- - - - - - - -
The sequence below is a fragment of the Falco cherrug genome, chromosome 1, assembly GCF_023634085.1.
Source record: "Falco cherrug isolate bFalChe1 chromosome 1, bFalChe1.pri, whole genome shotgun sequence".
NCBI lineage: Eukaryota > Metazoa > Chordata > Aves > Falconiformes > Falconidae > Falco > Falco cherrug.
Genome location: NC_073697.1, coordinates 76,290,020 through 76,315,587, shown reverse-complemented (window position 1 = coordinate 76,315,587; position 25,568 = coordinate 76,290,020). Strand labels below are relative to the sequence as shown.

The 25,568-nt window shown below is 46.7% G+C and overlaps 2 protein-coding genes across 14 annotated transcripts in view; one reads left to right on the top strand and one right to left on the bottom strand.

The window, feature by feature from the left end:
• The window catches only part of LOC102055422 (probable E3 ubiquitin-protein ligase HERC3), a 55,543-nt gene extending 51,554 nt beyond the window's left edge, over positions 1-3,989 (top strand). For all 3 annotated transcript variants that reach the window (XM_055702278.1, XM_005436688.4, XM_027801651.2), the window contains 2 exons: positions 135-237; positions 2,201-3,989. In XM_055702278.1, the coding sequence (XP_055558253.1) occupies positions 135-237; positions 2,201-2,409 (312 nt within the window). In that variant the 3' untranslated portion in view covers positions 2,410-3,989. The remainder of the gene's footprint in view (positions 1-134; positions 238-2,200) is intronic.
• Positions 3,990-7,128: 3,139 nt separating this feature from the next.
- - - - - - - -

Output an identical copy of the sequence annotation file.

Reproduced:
The sequence below is a fragment of the Falco cherrug genome, chromosome 1, assembly GCF_023634085.1.
Source record: "Falco cherrug isolate bFalChe1 chromosome 1, bFalChe1.pri, whole genome shotgun sequence".
NCBI lineage: Eukaryota > Metazoa > Chordata > Aves > Falconiformes > Falconidae > Falco > Falco cherrug.
Genome location: NC_073697.1, coordinates 76,290,020 through 76,315,587, shown reverse-complemented (window position 1 = coordinate 76,315,587; position 25,568 = coordinate 76,290,020). Strand labels below are relative to the sequence as shown.

The 25,568-nt window shown below is 46.7% G+C and overlaps 2 protein-coding genes across 14 annotated transcripts in view; one reads left to right on the top strand and one right to left on the bottom strand.

The window, feature by feature from the left end:
• The window catches only part of LOC102055422 (probable E3 ubiquitin-protein ligase HERC3), a 55,543-nt gene extending 51,554 nt beyond the window's left edge, over positions 1-3,989 (top strand). For all 3 annotated transcript variants that reach the window (XM_055702278.1, XM_005436688.4, XM_027801651.2), the window contains 2 exons: positions 135-237; positions 2,201-3,989. In XM_055702278.1, the coding sequence (XP_055558253.1) occupies positions 135-237; positions 2,201-2,409 (312 nt within the window). In that variant the 3' untranslated portion in view covers positions 2,410-3,989. The remainder of the gene's footprint in view (positions 1-134; positions 238-2,200) is intronic.
• Positions 3,990-7,128: 3,139 nt separating this feature from the next.